CFSet and its derived mutable type, CFMutableSet, provide support for the mathematical concept of a set. A set, both in its mathematical sense and in the implementation of CFSet, is an unordered collection of distinct elements. CFSet creates static sets and CFMutableSet creates dynamic sets.

Use bags or sets as an alternative to arrays when the order of elements isn't important and performance in testing whether a value is contained in the collection is a consideration—while arrays are ordered, testing for membership is slower than with bags or sets. Use bags over sets if you want to allow duplicate values in your collections.

You create a static set object using either the CFSetCreate or CFSetCreateCopy function. These functions return a set containing the values you pass in as arguments. (Note that sets can't contain NULL pointers; in most cases, though, you can use the kCFNull constant instead.) Values are not copied but retained using the retain callback provided when the set was created. Similarly, when a value is removed from a set, it is released using the release callback.

CFSet provides functions for querying the values of a set. The CFSetGetCount returns the number of values in a set, the CFSetContainsValue function checks if a value is in a set, and CFSetGetValues returns a C array containing all the values in a set.

CFSet is “toll-free bridged” with its Cocoa Foundation counterpart, NSSet. This means that the Core Foundation type is interchangeable in function or method calls with the bridged Foundation object. Therefore, in a method where you see an NSSet * parameter, you can pass in a CFSetRef, and in a function where you see a CFSetRef parameter, you can pass in an NSSet instance. This also applies to concrete subclasses of NSSet. See Toll-Free Bridged Types for more information on toll-free bridging.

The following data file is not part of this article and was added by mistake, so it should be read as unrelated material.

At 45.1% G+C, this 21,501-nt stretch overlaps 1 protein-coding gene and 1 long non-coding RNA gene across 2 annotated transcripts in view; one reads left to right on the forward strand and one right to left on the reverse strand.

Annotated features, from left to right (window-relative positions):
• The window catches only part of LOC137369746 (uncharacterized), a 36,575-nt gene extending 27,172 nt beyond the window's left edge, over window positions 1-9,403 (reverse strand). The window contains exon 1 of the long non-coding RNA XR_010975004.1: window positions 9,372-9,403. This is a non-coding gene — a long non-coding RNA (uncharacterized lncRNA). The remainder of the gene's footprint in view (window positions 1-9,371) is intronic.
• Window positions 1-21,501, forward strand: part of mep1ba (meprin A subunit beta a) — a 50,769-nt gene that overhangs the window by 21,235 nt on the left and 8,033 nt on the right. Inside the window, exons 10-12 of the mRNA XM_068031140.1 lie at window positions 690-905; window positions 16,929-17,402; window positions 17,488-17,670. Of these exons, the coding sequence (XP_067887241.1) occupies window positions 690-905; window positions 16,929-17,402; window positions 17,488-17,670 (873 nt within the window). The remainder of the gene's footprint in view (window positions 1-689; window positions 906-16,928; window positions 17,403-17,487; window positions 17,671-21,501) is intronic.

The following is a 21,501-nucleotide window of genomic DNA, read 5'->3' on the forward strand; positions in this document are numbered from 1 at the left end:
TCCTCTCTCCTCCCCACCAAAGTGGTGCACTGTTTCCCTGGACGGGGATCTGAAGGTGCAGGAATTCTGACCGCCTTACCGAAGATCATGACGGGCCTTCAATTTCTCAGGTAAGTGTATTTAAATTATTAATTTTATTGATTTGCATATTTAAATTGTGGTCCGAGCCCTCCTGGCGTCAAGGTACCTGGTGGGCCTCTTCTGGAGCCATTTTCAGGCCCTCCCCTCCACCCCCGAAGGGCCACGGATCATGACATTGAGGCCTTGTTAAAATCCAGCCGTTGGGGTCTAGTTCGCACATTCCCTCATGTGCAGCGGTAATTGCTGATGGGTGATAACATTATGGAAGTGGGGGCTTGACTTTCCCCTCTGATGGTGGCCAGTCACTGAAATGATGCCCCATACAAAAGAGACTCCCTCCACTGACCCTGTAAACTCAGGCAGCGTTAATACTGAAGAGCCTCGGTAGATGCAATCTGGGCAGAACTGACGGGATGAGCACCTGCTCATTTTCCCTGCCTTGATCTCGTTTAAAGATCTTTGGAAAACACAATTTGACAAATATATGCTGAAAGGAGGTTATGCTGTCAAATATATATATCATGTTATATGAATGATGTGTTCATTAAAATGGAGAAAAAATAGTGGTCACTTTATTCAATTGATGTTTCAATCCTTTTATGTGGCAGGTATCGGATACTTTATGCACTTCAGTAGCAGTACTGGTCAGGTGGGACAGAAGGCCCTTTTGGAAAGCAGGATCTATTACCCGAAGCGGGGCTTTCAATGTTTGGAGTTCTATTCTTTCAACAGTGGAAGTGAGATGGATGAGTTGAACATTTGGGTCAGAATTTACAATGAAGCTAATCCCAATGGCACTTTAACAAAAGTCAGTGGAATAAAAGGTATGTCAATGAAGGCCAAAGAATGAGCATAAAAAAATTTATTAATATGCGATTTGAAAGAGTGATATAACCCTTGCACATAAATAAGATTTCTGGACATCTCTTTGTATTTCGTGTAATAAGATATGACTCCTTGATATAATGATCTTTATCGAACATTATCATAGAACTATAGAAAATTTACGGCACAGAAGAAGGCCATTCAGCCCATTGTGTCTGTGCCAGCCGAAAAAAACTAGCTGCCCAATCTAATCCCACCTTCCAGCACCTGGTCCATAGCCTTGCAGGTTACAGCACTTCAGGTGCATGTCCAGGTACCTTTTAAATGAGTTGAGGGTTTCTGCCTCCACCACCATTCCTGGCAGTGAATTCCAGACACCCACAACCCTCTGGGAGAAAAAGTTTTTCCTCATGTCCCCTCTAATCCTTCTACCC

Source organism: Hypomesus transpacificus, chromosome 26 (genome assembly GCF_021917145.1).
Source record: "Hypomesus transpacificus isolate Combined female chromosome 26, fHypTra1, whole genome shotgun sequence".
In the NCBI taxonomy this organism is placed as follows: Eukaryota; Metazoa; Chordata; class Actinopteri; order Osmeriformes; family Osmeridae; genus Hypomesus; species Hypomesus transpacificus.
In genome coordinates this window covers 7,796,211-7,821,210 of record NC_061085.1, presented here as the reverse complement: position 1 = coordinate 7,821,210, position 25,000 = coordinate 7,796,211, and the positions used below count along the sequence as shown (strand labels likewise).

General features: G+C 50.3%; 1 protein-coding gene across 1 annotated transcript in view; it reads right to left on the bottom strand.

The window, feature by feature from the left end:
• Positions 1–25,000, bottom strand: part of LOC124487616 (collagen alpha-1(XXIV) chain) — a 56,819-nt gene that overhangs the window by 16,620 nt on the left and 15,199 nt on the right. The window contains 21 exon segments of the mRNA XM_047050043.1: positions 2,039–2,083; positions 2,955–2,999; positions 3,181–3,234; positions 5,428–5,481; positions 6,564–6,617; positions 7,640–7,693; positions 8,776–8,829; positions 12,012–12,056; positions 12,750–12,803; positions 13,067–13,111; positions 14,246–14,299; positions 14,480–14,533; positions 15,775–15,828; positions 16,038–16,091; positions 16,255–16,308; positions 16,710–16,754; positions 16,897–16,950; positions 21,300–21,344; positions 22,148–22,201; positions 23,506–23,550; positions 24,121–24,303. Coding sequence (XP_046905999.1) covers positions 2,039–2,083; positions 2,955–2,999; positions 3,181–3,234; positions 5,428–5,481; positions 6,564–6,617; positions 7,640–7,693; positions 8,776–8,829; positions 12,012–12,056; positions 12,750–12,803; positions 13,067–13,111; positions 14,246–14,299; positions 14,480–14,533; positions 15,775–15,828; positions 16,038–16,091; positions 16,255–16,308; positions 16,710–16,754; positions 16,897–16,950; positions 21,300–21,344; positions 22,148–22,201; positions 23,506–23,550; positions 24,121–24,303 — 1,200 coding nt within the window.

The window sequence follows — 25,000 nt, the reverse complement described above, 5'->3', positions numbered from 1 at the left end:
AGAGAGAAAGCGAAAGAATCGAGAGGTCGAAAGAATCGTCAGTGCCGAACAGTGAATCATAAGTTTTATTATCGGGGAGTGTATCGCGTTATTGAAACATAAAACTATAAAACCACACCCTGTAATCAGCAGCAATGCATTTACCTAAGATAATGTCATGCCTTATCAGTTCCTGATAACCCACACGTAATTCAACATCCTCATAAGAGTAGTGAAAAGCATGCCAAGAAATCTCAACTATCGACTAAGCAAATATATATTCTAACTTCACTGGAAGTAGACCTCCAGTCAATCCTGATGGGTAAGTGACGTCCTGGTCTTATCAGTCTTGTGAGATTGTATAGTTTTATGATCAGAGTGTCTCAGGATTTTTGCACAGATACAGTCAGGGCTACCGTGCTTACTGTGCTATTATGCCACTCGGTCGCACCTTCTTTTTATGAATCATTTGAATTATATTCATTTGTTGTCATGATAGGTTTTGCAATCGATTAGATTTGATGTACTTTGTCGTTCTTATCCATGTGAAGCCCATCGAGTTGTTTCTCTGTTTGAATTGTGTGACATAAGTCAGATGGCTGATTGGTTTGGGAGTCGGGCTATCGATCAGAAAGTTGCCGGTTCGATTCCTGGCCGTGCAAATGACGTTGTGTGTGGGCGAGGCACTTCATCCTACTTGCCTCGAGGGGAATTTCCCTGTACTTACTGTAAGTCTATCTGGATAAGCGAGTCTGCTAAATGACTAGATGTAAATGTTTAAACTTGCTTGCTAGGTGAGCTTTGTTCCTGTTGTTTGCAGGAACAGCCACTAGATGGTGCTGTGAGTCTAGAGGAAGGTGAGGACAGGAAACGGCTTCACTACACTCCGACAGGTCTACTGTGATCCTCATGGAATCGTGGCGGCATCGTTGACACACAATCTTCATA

Creating Sets


Creates an immutable CFSet object containing supplied values.


Creates an immutable set containing the values of an existing set.

Examining a Set


Returns a Boolean that indicates whether a set contains a given value.


Returns the number of values currently in a set.


Returns the number of values in a set that match a given value.


Obtains a specified value from a set.


Reports whether or not a value is in a set, and if it exists returns the value indirectly.


Obtains all values in a set.

Applying a Function to Set Members


Calls a function once for each value in a set.

Getting the CFSet Type ID


Returns the type identifier for the CFSet type.



Prototype of a callback function that may be applied to every value in a set.


Prototype of a callback function used to get a description of a value in a set.


Prototype of a callback function used to determine if two values in a set are equal.


Prototype of a callback function called to compute a hash code for a value. Hash codes are used when values are accessed, added, or removed from a collection.


Prototype of a callback function used to release a value before it’s removed from a set.


Prototype of a callback function used to retain a value being added to a set.

Data Types


This structure contains the callbacks used to retain, release, describe, and compare the values of a CFSet object.


A reference to an immutable set object.


Predefined Callback Structures

CFSet provides some predefined callbacks for your convenience.

See Also

Opaque Types


The CFFileDescriptor provides an opaque type to monitor file descriptors for read and write activity via CFRunLoop.


CFStringTokenizer allows you to tokenize strings into words, sentences or paragraphs in a language-neutral way. It supports languages such as Japanese and Chinese that do not delimit words by spaces, as well as de-compounding German compounds. You can obtain Latin transcription for tokens. It also provides language identification API.